I should feel more thankful than I do right now.

Thanksgiving is this week. Bedtime Stories for the Living debuts next week.

But as I write this from my bed, I’m struggling through my tenth day of Covid (despite being fully vaccinated and receiving a booster shot).

The fever and chills have passed but I will occasionally cough up a shoe, and most food tastes like air, and I’m averaging 3.5 naps a day. And because of this, my family and I will be spending Thanksgiving quarantined in our house.

I know despite this, I should be thankful for having a roof over my head, a pantry full of food, a healthy and loving family, Nyquil, Netflix, great friends, and two cars with gas in the driveway.

But sometimes I find thankfulness hard. I don’t know about you but anger and outrage and frustration and sullenness come easier to me than thankfulness. And when I scroll through Facebook on Thanksgiving and see people list all the things they are thankful for, I can’t help but feel guilt and shame. Like I’m not worthy to be virtual friends with such thankful people.

Yet I know thankfulness is right. I know appreciating the blessings in our life is how love is cultivated. How peace is found. I also know, thankfulness doesn’t have to be publicized. Thankfulness is private practice. And is not any of Mark Zuckerberg’s business.

I want you to know thankfulness is not coming naturally to me this Thanksgiving. Maybe it’s Covid. Maybe it’s the quarantine. Or maybe it’s just me. Maybe I need to get over myself. Maybe I need to clean the streaks of guilt and jadedness from my eyes. Maybe I need to work harder at opening my heart and being thankful for the gifts in my life.

I rarely hear thankfulness and bravery in the same sentence. But I’ve come to understand thankfulness takes bravery. And it’s not that I’m not thankful. I am. But right now, I’m a coward. Right now, with Covid still loitering in my chest, I’m not brave enough to be thankful.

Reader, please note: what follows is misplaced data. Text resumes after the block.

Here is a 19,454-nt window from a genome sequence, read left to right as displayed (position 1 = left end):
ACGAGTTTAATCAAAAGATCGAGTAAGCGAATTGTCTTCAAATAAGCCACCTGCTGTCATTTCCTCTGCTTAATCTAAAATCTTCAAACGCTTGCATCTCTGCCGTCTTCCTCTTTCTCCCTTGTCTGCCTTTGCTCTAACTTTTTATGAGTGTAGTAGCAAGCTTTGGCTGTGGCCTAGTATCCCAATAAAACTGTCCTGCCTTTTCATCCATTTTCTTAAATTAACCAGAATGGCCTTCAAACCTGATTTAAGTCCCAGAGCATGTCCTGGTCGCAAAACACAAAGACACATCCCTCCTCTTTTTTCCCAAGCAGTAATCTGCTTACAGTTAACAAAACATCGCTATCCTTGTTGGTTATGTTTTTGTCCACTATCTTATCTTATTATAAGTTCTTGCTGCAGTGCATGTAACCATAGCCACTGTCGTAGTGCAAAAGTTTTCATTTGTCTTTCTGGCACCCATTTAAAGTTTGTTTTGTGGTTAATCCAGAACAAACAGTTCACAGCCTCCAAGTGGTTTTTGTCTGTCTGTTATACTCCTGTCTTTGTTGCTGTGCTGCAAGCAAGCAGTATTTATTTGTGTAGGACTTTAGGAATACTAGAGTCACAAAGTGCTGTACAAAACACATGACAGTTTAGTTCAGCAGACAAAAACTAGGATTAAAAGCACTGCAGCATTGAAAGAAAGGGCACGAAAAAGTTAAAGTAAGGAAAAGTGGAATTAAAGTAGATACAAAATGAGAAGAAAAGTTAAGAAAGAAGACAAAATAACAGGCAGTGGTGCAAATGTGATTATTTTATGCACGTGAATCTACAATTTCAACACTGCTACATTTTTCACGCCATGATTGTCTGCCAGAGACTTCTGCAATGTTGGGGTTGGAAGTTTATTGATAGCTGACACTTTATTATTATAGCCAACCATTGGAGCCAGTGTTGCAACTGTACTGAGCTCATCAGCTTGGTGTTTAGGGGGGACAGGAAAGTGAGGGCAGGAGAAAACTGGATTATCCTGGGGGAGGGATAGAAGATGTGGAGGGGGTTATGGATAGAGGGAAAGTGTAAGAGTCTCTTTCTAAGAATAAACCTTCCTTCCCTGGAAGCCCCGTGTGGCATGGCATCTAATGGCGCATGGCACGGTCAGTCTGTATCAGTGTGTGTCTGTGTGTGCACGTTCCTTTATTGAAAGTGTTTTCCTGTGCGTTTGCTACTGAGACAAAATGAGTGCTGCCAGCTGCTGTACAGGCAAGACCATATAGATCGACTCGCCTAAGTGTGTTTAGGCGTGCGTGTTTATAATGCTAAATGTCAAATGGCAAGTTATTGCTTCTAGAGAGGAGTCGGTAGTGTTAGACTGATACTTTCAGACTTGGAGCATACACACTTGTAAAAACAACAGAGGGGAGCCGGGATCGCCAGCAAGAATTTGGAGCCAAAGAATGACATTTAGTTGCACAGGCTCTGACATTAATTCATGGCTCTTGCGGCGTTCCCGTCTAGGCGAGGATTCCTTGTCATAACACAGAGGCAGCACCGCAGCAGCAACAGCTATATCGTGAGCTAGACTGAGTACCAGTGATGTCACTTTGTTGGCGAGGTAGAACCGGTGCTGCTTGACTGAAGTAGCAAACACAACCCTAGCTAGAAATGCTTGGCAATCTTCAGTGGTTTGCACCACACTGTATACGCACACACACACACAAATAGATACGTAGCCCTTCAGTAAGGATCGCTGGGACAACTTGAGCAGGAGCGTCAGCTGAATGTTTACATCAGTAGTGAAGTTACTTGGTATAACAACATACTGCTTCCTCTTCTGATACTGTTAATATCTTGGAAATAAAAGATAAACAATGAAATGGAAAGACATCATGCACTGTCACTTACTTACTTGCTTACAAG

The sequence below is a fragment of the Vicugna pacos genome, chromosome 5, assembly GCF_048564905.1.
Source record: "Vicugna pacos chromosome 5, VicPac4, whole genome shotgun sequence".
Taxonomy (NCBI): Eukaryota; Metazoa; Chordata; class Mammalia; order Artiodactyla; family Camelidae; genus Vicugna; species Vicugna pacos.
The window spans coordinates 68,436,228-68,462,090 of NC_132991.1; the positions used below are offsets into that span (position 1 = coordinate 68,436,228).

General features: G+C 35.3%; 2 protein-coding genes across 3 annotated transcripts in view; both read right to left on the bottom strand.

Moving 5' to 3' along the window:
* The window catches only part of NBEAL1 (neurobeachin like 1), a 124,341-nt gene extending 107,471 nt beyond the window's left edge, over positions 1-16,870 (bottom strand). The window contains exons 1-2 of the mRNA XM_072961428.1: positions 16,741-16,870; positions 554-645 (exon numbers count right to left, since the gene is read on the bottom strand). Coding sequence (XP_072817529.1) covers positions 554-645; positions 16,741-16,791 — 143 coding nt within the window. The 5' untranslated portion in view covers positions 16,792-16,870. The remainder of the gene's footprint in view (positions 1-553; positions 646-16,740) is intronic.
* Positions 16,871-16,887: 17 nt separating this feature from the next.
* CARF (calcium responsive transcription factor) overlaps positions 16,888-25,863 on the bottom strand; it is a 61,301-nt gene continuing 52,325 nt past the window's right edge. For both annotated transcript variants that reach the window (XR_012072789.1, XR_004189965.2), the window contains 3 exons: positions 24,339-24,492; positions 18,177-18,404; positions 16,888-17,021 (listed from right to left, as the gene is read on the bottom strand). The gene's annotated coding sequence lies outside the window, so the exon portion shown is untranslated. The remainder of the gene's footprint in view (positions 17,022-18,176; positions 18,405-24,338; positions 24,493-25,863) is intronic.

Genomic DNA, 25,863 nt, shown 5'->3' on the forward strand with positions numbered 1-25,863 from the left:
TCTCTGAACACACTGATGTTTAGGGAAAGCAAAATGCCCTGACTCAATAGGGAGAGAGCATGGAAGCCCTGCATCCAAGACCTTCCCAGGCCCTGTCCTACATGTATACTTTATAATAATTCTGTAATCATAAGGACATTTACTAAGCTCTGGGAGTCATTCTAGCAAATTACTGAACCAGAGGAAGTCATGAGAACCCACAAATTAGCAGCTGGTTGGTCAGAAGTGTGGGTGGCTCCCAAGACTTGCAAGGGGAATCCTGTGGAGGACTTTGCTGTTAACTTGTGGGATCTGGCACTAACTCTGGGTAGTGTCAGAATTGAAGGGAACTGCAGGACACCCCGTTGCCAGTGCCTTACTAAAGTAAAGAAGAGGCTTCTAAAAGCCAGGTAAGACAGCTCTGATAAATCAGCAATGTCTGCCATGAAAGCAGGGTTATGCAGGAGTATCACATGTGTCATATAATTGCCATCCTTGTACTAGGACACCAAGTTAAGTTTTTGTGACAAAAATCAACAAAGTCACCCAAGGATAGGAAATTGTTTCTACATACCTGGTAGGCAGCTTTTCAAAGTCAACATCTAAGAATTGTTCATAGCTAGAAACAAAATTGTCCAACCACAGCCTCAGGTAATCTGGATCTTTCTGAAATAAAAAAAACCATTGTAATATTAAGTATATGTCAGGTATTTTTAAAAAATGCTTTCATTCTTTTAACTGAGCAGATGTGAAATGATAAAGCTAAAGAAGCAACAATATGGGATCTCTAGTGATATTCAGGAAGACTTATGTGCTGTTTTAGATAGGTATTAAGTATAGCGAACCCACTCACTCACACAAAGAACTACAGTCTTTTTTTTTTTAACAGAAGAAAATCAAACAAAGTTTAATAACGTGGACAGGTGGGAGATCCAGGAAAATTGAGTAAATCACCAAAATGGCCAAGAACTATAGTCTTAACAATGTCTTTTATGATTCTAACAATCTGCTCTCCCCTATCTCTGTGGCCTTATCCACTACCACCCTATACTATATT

This Thanksgiving, I wish you bravery. And reflection. And good health. And big love. And one too many slices of pumpkin pie.

Be well,


BLACK FRIDAY SALE!!!: Even though BSFL comes out December 3rd, as a big thank you for supporting me over the years, I have opened the Amazon store so Write On Fight On Supporters can purchase paperback copies of Bedtime Stories for the Living. https://www.amazon.com/Bedtime-Stories-Living-Jay-Armstrong/dp/B09L52B3LL/ref=tmm_pap_swatch_0?_encoding=UTF8&qid=&sr=

If you like this post, you may also like:

Look at what came in the mail


Facing Fear: My First Vlog


The Best of Times. The Worst of Times.


Seven years of bad luck


Introduction to “Bedtime Stories for the Living”


Why I Need to Celebrate My Worst Day


Jay Armstrong is a writer, speaker, and a former award-winning high school English teacher. Despite being diagnosed with a rare neurological disease, that impairs his movement, balance, eyesight, and speech–Jay presses on. He hopes to help you find joy, peace, and meaning in life. For Jay, a good day consists of 5 things:

1. Reading
2. Writing 
3. Exercising
4. Hearing his three children laugh
5. Hugging his wife
(Bonus points for a dinner with his parents and a beer with his friends)

Jay hasn’t had a bad day in quite a long time. 

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